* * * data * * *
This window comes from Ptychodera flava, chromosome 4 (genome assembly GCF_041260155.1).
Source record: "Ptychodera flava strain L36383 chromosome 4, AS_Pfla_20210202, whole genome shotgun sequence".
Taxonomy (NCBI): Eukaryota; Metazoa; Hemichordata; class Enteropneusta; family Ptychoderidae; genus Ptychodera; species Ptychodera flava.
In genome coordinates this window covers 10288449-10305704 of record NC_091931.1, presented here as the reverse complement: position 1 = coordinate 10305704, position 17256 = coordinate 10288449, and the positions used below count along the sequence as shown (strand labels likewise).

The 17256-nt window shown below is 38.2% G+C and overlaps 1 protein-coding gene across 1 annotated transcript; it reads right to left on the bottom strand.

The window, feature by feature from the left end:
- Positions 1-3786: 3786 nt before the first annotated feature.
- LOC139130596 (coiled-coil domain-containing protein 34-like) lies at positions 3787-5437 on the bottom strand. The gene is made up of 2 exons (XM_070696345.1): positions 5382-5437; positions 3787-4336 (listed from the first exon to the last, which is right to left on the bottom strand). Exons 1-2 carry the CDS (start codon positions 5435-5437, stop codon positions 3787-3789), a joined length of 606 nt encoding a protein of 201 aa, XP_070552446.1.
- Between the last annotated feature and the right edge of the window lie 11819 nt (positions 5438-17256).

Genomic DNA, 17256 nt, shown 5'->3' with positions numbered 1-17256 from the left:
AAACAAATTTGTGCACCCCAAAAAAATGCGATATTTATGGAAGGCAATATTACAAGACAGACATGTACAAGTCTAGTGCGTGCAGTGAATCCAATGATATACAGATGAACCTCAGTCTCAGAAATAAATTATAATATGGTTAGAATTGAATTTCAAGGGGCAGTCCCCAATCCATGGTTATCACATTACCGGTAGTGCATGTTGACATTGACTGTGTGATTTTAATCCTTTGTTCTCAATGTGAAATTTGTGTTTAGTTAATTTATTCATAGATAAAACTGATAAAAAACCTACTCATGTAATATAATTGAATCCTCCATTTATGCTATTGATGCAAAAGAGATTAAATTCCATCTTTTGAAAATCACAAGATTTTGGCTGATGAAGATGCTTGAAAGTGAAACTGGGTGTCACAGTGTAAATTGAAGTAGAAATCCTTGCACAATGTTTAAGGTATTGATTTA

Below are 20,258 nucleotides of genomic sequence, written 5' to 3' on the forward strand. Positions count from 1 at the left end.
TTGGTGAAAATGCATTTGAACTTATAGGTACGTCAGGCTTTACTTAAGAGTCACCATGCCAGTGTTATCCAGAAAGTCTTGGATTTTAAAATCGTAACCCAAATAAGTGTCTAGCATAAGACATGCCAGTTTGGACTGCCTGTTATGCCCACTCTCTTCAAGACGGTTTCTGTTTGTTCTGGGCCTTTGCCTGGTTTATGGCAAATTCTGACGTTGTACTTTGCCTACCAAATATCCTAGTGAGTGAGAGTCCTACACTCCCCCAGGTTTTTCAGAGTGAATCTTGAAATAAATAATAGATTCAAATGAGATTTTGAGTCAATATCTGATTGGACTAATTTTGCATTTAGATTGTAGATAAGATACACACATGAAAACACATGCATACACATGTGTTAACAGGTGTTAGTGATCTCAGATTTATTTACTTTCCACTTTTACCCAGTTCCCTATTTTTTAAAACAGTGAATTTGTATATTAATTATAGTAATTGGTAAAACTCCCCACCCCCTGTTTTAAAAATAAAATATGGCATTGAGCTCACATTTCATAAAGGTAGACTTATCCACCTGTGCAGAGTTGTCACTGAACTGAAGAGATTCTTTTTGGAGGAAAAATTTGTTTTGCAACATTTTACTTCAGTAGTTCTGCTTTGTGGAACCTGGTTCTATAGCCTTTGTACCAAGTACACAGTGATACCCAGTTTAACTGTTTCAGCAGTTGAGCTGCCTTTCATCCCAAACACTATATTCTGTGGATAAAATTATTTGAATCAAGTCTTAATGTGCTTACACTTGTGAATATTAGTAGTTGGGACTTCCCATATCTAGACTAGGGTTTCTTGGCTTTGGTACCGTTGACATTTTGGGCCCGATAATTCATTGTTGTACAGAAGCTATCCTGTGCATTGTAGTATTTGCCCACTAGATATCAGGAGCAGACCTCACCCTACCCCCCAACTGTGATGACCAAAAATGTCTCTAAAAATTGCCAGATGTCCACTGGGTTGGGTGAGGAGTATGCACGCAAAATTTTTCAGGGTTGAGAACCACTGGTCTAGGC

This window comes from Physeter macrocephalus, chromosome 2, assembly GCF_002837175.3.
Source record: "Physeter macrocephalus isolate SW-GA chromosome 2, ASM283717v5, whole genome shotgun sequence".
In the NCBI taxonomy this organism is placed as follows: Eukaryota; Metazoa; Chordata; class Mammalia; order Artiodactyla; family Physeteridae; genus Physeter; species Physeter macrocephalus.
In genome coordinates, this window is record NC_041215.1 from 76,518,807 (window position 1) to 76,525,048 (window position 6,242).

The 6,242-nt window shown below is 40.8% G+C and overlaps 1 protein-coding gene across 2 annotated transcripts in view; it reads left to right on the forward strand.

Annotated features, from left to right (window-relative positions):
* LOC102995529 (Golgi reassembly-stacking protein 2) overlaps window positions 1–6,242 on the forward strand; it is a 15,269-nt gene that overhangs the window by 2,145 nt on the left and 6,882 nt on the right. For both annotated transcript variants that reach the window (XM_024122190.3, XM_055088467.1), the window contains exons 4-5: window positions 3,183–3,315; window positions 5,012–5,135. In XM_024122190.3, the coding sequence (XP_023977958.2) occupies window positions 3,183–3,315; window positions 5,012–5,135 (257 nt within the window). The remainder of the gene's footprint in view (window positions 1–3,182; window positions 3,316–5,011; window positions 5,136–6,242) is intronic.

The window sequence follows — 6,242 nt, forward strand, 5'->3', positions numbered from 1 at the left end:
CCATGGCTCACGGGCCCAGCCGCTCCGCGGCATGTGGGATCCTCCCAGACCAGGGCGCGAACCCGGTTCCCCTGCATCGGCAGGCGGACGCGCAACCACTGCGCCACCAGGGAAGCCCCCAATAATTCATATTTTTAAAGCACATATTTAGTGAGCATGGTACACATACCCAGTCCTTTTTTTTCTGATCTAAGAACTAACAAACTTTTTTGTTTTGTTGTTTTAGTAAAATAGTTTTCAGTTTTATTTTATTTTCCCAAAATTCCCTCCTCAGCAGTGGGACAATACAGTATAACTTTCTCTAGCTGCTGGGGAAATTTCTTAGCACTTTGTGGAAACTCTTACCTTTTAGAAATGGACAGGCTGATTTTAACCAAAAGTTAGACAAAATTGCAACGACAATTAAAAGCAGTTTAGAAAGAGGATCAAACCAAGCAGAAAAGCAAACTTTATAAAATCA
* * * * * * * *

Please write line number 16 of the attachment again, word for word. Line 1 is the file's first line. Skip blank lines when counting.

In the NCBI taxonomy this organism is placed as follows: Eukaryota; Metazoa; Chordata; class Mammalia; order Artiodactyla; family Physeteridae; genus Physeter; species Physeter macrocephalus.